Divine Intervention: Who’s Giving to Faith-Based K-12 Schools?

Published by Inside Philanthropy

Article by Caitlin Reilly

The John and Daria Barry Foundation recently pledged $2 million to Catholic schools in New York City. Managed through the archdiocese’s Inner-City Scholarship Fund, the grant will pay for physical improvements, teacher training and scholarships for low-income families.

Gifts to religious schools, which tend to be smaller and come from more low-key giving operations, don’t get much attention. However, taking a closer look at the Barry Foundation is a valuable lens through which to examine how giving to faith-based education tends to work.

In this case, most of the gift—about $1.7 million—will fund capital improvements at the campus of one school in Manhattan, the School of the Blessed Sacrament. Those improvements center on supporting better STEM education opportunities for students. That includes adding 3-D printers, audio and video capture and editing tools, and traditional arts and crafts supplies. The renovated spaces will be renamed after the family.

An additional $100,000 will fund teacher training at two elementary schools. The training will focus on personalized learning with an emphasis on facilitating the approach through technology. The remaining $700,000 will provide financial aid through the Inner-City Fund. Students who receive aid through the program will be known as “Barry Scholars.”

There are a few elements here found in many gifts to religious schools, and a few anomalies. First, let’s start with the focus of the gifts. Like charter schools, faith-based schools don’t get public funding to maintain or renovate their facilities, so improvements are a popular cause for private donors. The focus on teacher training and curriculum is a little unusual and more reminiscent of the interventions pushed by larger, more strategic funders.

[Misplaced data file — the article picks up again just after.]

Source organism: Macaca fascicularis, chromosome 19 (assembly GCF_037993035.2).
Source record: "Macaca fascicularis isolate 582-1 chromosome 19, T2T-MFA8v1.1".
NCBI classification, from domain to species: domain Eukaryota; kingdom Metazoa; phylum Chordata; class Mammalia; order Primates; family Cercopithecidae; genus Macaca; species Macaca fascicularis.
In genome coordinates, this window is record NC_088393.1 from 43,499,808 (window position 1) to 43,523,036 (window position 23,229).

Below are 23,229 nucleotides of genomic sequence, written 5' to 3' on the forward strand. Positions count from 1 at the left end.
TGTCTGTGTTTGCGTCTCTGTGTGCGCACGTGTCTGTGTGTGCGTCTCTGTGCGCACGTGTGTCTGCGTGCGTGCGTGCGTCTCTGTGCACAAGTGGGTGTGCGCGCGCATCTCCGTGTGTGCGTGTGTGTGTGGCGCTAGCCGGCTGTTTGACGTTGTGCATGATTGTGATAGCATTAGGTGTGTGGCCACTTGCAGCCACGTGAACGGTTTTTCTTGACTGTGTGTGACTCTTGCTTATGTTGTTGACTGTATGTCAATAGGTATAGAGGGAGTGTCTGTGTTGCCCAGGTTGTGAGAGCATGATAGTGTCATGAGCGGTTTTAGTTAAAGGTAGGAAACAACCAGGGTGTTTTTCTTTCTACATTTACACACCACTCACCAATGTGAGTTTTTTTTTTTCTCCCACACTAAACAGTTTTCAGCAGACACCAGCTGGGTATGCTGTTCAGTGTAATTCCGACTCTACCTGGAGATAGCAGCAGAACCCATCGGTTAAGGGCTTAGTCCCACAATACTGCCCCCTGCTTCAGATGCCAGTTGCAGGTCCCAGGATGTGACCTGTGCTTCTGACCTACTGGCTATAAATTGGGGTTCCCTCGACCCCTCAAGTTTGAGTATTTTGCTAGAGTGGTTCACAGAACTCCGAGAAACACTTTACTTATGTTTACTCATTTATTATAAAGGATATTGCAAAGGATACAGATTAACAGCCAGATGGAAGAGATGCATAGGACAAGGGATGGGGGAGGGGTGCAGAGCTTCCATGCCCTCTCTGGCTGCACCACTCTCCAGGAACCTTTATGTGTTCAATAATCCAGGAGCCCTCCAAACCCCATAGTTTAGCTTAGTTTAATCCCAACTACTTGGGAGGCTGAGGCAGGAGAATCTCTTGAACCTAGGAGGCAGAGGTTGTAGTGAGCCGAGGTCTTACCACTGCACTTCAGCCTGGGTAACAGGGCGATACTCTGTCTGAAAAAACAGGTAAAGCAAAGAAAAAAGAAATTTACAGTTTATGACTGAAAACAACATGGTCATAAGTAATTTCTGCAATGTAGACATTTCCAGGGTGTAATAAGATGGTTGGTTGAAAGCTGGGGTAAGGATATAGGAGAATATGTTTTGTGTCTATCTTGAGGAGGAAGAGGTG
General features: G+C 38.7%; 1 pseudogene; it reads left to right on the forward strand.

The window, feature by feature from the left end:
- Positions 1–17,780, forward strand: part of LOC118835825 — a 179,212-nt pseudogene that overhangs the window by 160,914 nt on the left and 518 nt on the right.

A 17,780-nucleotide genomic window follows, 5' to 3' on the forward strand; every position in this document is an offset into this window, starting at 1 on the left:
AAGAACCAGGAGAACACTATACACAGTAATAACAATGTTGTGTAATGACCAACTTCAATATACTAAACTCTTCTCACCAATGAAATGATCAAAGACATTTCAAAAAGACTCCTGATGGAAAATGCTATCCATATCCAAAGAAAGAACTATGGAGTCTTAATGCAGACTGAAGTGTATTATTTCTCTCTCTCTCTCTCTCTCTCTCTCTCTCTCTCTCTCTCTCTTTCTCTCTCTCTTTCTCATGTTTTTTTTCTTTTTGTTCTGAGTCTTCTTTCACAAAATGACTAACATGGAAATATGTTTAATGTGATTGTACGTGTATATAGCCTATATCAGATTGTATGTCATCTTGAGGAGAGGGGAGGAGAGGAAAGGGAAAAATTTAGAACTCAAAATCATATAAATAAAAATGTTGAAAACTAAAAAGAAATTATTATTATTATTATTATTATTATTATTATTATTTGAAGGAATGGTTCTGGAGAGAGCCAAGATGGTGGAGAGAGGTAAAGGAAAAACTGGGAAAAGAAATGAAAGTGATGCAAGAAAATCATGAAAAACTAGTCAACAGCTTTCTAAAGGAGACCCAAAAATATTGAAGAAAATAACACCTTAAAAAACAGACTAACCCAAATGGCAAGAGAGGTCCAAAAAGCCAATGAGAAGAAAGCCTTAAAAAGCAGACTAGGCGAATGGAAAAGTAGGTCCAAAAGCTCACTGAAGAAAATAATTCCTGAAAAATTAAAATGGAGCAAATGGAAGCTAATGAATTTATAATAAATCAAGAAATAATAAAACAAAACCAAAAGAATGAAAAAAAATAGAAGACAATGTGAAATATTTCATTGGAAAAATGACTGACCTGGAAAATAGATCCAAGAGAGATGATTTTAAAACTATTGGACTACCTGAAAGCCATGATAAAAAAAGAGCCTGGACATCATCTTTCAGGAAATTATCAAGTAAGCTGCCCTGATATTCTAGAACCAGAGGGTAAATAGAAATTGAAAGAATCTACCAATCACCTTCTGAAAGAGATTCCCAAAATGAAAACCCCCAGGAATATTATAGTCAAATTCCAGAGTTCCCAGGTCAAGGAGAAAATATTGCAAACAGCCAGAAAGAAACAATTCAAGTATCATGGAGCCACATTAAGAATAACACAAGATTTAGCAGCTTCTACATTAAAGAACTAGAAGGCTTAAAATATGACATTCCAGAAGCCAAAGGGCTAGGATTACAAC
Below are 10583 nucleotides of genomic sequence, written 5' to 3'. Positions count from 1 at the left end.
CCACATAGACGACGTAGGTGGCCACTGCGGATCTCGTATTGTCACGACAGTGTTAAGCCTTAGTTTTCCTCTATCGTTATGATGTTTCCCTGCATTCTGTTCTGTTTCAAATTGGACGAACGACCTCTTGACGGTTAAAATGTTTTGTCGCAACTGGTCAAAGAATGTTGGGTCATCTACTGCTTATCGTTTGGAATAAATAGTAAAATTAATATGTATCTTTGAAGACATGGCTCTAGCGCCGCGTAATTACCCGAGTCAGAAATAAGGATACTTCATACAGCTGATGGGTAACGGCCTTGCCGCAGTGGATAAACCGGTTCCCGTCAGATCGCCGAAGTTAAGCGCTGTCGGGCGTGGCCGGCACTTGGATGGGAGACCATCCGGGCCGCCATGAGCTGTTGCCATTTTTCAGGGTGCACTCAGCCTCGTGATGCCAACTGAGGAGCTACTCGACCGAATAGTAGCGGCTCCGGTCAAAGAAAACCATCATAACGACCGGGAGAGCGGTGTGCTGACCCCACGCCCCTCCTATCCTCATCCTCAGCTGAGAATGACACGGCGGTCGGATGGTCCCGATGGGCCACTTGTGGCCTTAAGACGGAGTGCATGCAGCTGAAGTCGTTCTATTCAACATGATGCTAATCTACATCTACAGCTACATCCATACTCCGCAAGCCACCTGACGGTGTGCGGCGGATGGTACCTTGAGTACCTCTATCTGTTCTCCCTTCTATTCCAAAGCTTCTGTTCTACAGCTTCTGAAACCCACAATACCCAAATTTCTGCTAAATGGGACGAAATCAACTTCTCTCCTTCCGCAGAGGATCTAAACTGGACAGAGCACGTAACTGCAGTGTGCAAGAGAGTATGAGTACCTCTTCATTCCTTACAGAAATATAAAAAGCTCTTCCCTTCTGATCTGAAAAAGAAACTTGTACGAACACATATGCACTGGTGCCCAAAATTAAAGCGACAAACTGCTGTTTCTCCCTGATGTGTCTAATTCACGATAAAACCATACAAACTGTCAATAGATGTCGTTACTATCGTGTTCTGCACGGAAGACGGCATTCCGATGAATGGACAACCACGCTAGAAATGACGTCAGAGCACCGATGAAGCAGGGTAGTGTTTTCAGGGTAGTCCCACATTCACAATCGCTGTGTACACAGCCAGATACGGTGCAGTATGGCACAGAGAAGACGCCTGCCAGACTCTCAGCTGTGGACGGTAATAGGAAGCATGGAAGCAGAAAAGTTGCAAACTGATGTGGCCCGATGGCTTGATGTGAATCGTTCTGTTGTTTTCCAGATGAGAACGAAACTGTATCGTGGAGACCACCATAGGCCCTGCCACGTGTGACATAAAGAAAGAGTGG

The William H. Hannon Foundation, for one, is known for its support of Catholic-run social services in the Los Angeles area, including parochial schools. The foundation, which reported about $18 million in assets in 2015, often supports renovations and repairs at Catholic schools. William Hannon was a builder and developer, so his heirs have a soft spot for gifts to improve the physical space at schools.

Tuition assistance is another popular destination for donations. Faith-based schools have to compete with publicly funded, tuition-free options. As the cost of education increases, religious schools are forced to raise tuition. Higher costs mean falling enrollments and lower revenues, which only push tuition higher for families who remain.

Falling enrollments pose a problem in general for faith-based schools confronting growing secularism, demographic change and increased competition in the form of charter schools. For Catholic schools, add the priest sex abuse crisis to that list. That’s one reason increasing enrollment—which can mean subsidizing tuition, or marketing the a school to reach new families—is a big focus for donors.

In Philadelphia, the Connelly Foundation includes Catholic grade schools in its giving. Past gifts include a $30,000 grant to Our Mother Consolation School and a $36,000 gift to St. Katherine of Siena School.

The 2013 gift to Our Mother Consolation supported expanding pre-K and marketing the school to attract new families. The Maguire Foundation, another local Philly funder, added another $100,000 to that gift.